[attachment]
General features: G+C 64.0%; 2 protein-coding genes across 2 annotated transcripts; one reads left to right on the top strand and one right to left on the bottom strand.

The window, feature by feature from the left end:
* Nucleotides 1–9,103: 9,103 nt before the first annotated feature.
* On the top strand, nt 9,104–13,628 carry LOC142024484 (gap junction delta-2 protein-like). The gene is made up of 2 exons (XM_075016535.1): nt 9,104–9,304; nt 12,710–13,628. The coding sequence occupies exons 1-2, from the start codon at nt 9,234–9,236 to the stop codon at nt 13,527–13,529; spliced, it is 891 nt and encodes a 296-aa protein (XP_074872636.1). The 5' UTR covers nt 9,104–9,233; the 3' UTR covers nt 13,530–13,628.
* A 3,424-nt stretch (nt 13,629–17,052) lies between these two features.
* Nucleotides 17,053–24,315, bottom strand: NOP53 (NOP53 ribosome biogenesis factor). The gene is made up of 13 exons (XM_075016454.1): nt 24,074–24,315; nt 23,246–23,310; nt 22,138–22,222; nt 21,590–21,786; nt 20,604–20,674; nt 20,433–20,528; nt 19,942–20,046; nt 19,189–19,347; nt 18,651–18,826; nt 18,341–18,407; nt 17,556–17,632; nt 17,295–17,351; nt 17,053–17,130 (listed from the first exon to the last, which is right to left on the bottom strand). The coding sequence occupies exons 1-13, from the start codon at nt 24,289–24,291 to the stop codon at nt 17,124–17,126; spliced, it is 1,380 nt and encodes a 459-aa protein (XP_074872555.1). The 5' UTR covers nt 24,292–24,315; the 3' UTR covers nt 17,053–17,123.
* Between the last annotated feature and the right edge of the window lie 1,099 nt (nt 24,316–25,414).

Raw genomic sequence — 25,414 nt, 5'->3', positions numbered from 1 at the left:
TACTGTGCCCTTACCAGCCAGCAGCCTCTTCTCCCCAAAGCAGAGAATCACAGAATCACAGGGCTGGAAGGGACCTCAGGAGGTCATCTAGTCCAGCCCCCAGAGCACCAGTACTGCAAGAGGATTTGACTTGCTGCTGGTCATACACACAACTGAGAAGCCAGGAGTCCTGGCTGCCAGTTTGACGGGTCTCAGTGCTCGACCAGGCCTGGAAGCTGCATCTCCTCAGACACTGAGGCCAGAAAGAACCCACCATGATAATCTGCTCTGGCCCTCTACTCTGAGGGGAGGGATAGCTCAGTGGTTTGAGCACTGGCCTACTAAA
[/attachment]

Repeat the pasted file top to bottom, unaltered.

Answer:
General features: G+C 64.0%; 2 protein-coding genes across 2 annotated transcripts; one reads left to right on the top strand and one right to left on the bottom strand.

The window, feature by feature from the left end:
* Nucleotides 1–9,103: 9,103 nt before the first annotated feature.
* On the top strand, nt 9,104–13,628 carry LOC142024484 (gap junction delta-2 protein-like). The gene is made up of 2 exons (XM_075016535.1): nt 9,104–9,304; nt 12,710–13,628. The coding sequence occupies exons 1-2, from the start codon at nt 9,234–9,236 to the stop codon at nt 13,527–13,529; spliced, it is 891 nt and encodes a 296-aa protein (XP_074872636.1). The 5' UTR covers nt 9,104–9,233; the 3' UTR covers nt 13,530–13,628.
* A 3,424-nt stretch (nt 13,629–17,052) lies between these two features.
* Nucleotides 17,053–24,315, bottom strand: NOP53 (NOP53 ribosome biogenesis factor). The gene is made up of 13 exons (XM_075016454.1): nt 24,074–24,315; nt 23,246–23,310; nt 22,138–22,222; nt 21,590–21,786; nt 20,604–20,674; nt 20,433–20,528; nt 19,942–20,046; nt 19,189–19,347; nt 18,651–18,826; nt 18,341–18,407; nt 17,556–17,632; nt 17,295–17,351; nt 17,053–17,130 (listed from the first exon to the last, which is right to left on the bottom strand). The coding sequence occupies exons 1-13, from the start codon at nt 24,289–24,291 to the stop codon at nt 17,124–17,126; spliced, it is 1,380 nt and encodes a 459-aa protein (XP_074872555.1). The 5' UTR covers nt 24,292–24,315; the 3' UTR covers nt 17,053–17,123.
* Between the last annotated feature and the right edge of the window lie 1,099 nt (nt 24,316–25,414).

Raw genomic sequence — 25,414 nt, 5'->3', positions numbered from 1 at the left:
TACTGTGCCCTTACCAGCCAGCAGCCTCTTCTCCCCAAAGCAGAGAATCACAGAATCACAGGGCTGGAAGGGACCTCAGGAGGTCATCTAGTCCAGCCCCCAGAGCACCAGTACTGCAAGAGGATTTGACTTGCTGCTGGTCATACACACAACTGAGAAGCCAGGAGTCCTGGCTGCCAGTTTGACGGGTCTCAGTGCTCGACCAGGCCTGGAAGCTGCATCTCCTCAGACACTGAGGCCAGAAAGAACCCACCATGATAATCTGCTCTGGCCCTCTACTCTGAGGGGAGGGATAGCTCAGTGGTTTGAGCACTGGCCTACTAAA